Many kinds of help are available for people who have had strokes and their families and caregivers. Some of the most important are:
- Information about stroke: A good place to start is with the books and pamphlets available from national organizations that provide information on this subject. Many of their materials are available free of charge. A list of these organizations are under Additional Resources.
- Local stroke clubs or other support groups: These are groups where strokesurvivors and family members can share their experiences, help each other solve problems, and expand their social lives.
- Home health services: These are available from the Visiting Nurses Association (VNA), public health departments, hospital home care departments, and private home health agencies. Services may include nursing care, rehabilitation therapies, personal care (for example, help with bathing or dressing), respite care (staying with the stroke survivor so that the caregiver can take a vacation or short break), homemaker services, and other kinds of help.
- Meals on Wheels: Hot meals are delivered to the homes of people who cannot easily shop and cook.
- Adult day care: People who cannot be completely independent sometimes spend the day at an adult day care center. There they get meals, participate in social activities, and may also get some health care and rehabilitation services.
- Friendly Visitor (or other companion services): A paid or volunteer companion makes regular visits or phone calls to a person with disabilities.
- Transportation services: Most public transportation systems have buses that a person in a wheelchair can board. Some organizations and communities provide vans to take wheelchair users and others on errands such as shopping or doctor’s visits.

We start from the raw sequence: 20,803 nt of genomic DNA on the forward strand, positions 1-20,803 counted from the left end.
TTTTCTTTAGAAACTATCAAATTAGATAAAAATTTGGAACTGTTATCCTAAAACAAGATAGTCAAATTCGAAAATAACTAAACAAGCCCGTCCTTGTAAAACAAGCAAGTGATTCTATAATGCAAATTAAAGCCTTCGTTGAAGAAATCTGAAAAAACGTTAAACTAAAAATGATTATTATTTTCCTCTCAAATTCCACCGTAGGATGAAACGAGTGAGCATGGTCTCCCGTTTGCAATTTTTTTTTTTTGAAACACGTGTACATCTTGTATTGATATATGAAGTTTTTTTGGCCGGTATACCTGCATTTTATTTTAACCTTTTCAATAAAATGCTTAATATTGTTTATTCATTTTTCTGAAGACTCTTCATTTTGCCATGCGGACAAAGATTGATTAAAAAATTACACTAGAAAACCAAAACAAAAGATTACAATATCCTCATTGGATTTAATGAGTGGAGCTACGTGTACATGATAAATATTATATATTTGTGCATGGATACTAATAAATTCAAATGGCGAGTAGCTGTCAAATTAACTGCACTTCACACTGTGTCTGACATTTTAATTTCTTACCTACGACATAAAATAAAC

Many communities have service organizations that can help. Some free services may be available or fees may be on a “sliding scale” based on income. It takes some work to find out what services and payment arrangements are available. A good way to start is to ask the social workers in the hospital or rehabilitation program where the stroke survivor was treated. Also, talk to the local United Way or places of worship. Another good place to look is the Yellow Pages of the telephone book, under “Health Services,” “Home Health Care,” “Senior Citizen Services,” or “Social Service Organizations.” Just asking friends may turn up useful information. The more you ask, the more you will learn.Tags: Caregiver, Social Issues, Stroke, Home care, Geriatrics, Sliding scale fees
Your doctor is a very important part of your child’s treatment. In fact, your doctor will plan with you the treatment that your child will need daily, during asthma attacks, and if an attack is severe. Your role in this planning is to give your doctor as much information as possible so that he can decide what the best treatment plan is for your child’s case.
Make sure to bring the peak flow meter chart with you and show it to your child’s doctor. Tell him about any severe attacks, and your child’s current medicine schedule. Also, let him know if your child has any allergies that may aggravate the asthma. The doctor may recommend allergy testing for your child.
When your doctor gives you a treatment plan for your child, be sure to follow it exactly. In case you may need to make notes during the visit, bring a pad and pencil with you.
Most important, never miss a visit to the doctor. Your child’s health depends on it!
If your child has any of the following symptoms, call your doctor right away:
- Your child keeps coughing during breathing
- Your child is still wheezing after using his inhaler
- Your child is coughing up a lot of mucus, or mucus that is greenish in color or bloody
- Your child is having trouble seeing or thinking clearly
- Your child is feeling overly weak
- Your child is not able to exercise moderately all of a sudden
- Your child has a fast heartbeat or a fever
- Your child’s chest hurts or feels very tight
- Your child’s peak flow meter readings are in the red zone
This information is on finding good childcare. You’ll learn where to find childcare and how to evaluate your choices for childcare. Read moreTags: Childcare, employee assistance counselor, Nursing home, Child care, Social Issues, Day care, Yellow